Rockefeller University Healthy volunteers
Our laboratory is working to find mutations in genes that may cause severe infectious diseases in adults. We will draw blood and take a small piece of skin (a biopsy) from ten healthy volunteers in order to support research studies being conducted in the Casanova Lab of Human Genetics of Infectious Diseases.... expand

Our laboratory is working to find mutations in genes that may cause severe infectious diseases in adults. We will draw blood and take a small piece of skin (a biopsy) from ten healthy volunteers in order to support research studies being conducted in the Casanova Lab of Human Genetics of Infectious Diseases. We will perform experiments to test the mutations that we find in patients with severe bacterial viral and fungal illnesses. The samples collected from healthy volunteers will be compared to those taken from patients with severe infectious diseases. Blood samples will be used as controls for but not limited to the following: for activation production of cytokines molecular expression cellular differentiation of either whole blood or just the white blood cells (leukocytes). A small skin biopsy (less than 2mm) will be taken from under the arm and will be used to generate fibroblast and keratinocyte cultures which will be immortalized and used as controls for but not limited to the following: stimulation of cytokine production protein expression and response to infection with viruses and bacteria. The fibroblasts may also be reprogrammed to become stem cells from which we will derive cells of the central nervous system and the lung for research studies.

Type: Observational

open study

Molecular and Neuroendocrine Profile in Normal Healthy Volunteers and Volunteers with Specific Addictions
Rockefeller University Addictive diseases
How does the atypical stress responsivity to stress and stressors contribute to the acquisition and persistence of and relapse to the use of illicit drugs (such as heroin and cocaine) and alcohol? The central hypothesis of this project is that atypical stress responsivity to stress and stressors contributes... expand

How does the atypical stress responsivity to stress and stressors contribute to the acquisition and persistence of and relapse to the use of illicit drugs (such as heroin and cocaine) and alcohol? The central hypothesis of this project is that atypical stress responsivity to stress and stressors contributes to the acquisition and persistence of and relapse to the use of illicit drugs (such as heroin and cocaine) and alcohol. We hypothesize and now have shown that the endogenous opioid system significantly contributes to the normal regulation of the hypothalamic-pituitary-adrenal (HPA) axis in humans. The HPA axis is a major contributor to the stress response in humans and all mammalian species. In humans it is a readily accessible locus for documenting and testing alterations in stress responsivity related to the addictive diseases. Previous work in this laboratory has established that opiate addiction atypical stress-responsivity of the HPA axis and the endogenous opioid system are interrelated. Our laboratory continues to examine the role of the endogenous opioid system during different stages of addictive diseases (including vulnerability acquisition persistence withdrawal and protracted abstinence).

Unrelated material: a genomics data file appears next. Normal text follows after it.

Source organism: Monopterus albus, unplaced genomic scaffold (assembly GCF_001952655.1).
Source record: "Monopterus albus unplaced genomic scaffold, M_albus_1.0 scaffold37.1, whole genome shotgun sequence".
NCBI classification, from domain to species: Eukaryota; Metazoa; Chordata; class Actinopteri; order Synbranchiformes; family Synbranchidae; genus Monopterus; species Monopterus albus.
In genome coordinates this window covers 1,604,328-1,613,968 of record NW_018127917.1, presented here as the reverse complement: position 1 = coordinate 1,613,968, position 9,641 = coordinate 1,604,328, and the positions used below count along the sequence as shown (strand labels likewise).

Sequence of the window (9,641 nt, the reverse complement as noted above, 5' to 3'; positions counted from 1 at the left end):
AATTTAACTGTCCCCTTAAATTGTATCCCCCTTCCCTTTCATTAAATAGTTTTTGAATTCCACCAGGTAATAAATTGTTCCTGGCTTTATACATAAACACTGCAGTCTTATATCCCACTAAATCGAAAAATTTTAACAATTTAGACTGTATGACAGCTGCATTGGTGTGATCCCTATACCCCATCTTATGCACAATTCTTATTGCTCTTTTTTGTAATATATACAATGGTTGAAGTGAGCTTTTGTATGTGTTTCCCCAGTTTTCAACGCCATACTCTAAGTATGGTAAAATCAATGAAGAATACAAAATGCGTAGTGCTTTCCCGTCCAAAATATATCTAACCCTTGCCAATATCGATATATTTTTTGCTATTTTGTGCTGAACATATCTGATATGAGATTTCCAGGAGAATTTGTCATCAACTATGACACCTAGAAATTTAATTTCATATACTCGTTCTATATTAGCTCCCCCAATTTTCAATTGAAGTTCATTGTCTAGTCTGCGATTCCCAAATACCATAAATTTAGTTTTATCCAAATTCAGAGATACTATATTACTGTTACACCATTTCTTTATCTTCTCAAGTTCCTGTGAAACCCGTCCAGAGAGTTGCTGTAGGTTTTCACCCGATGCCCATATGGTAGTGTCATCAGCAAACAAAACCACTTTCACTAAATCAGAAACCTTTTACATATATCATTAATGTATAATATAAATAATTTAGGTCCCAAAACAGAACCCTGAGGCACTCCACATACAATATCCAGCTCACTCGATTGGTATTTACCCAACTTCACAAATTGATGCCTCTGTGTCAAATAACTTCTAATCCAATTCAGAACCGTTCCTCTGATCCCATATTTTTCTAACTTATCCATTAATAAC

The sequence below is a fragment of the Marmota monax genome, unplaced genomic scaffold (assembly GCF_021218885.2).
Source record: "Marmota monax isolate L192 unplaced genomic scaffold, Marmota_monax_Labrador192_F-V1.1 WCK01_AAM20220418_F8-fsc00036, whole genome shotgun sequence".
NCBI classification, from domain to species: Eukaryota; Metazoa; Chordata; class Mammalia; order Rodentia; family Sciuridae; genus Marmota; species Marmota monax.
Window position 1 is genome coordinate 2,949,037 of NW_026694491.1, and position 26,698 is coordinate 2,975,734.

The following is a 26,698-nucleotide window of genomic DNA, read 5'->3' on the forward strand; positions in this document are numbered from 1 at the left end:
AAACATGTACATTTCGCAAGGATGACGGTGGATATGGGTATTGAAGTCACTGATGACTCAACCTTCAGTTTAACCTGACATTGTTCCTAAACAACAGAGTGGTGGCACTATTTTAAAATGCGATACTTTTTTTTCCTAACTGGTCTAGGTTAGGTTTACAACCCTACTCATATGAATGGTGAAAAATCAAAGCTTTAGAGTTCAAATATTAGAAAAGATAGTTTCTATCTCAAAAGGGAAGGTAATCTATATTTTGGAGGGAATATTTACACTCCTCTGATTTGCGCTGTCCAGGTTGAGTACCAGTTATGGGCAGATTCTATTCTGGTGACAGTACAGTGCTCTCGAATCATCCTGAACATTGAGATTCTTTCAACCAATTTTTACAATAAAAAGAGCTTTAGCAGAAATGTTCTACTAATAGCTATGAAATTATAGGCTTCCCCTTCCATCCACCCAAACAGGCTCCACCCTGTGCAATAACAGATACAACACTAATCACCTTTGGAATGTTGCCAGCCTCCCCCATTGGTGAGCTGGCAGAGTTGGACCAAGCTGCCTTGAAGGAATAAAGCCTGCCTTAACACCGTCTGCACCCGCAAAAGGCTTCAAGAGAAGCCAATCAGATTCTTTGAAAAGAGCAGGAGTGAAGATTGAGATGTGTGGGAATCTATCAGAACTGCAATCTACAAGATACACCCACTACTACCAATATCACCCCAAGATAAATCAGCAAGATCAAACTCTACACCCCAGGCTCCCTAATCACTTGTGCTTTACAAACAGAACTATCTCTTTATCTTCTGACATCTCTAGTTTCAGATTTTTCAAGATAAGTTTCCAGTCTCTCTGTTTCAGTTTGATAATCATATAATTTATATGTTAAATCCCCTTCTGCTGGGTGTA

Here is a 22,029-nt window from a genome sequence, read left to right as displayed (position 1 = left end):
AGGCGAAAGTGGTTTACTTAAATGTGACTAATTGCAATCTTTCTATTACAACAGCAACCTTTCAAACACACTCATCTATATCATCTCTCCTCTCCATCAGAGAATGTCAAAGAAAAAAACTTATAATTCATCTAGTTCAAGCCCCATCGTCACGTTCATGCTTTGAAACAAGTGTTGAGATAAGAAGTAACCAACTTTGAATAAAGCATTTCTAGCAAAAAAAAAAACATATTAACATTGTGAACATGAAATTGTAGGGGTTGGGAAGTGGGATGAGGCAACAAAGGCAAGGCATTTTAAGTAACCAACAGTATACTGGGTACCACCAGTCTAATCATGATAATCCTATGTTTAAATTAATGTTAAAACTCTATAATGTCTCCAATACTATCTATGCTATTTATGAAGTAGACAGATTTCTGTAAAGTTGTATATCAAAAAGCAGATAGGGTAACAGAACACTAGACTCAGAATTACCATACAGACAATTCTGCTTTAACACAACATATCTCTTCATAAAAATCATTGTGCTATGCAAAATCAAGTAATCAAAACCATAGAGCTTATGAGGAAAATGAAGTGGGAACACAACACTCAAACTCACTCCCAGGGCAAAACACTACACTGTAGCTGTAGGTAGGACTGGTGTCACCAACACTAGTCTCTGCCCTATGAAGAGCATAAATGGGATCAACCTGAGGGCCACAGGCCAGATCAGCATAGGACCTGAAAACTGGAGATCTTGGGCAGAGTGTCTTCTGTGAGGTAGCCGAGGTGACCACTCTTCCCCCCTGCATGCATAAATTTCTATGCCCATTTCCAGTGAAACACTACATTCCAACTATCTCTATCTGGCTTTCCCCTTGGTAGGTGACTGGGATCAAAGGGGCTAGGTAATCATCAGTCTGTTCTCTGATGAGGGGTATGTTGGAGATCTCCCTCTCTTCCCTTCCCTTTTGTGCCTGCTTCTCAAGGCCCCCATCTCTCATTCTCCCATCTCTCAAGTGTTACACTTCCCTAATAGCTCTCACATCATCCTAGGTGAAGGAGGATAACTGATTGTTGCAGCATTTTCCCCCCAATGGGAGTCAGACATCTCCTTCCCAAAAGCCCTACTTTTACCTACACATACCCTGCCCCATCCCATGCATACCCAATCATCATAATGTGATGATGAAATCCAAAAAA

Type: Observational

open study

Derivation and Characterization of Keratinocytes in Healthy Volunteers
Rockefeller University Fanconi anemia
Fanconi anemia is an inherited genetic disorder which results in a decrease in the body"s ability to repair damage to DNA. The main features of the disorder are bone marrow dysfunction and cancer predisposition. Squamous cell carcinomas of the head and neck are the most commonly diagnosed solid tumors... expand

Fanconi anemia is an inherited genetic disorder which results in a decrease in the body"s ability to repair damage to DNA. The main features of the disorder are bone marrow dysfunction and cancer predisposition. Squamous cell carcinomas of the head and neck are the most commonly diagnosed solid tumors in patients with Fanconi anemia. These tumors originate from skin cells called keratinocytes. In patients with Fanconi anemia the tumors are more aggressive and develop at an earlier age than in persons without the disorder. The tumors are also more difficult to treat in patients with Fanconi anemia since they experience extreme toxicity from standard therapies such as chemotherapy and radiation. Prevention of this type of cancer is therefore critically important. Understanding the steps in the development of squamous cell carcinomas and the reasons why the cells involved become cancerous can help us to develop ways to prevent this process from occurring. Our current study aims to grow and characterize keratinocyte cells from healthy individuals. Eventually we will also study these cells from patients with Fanconi anemia. By doing this we hope to learn why these cells are particularly susceptible to developing tumors in the context of the genetic changes seen in Fanconi anemia. Since the DNA damage repair pathways that are dysfunctional in Fanconi anemia are present in all humans the information we gain will also help us to understand more about cancer susceptibility in the general population.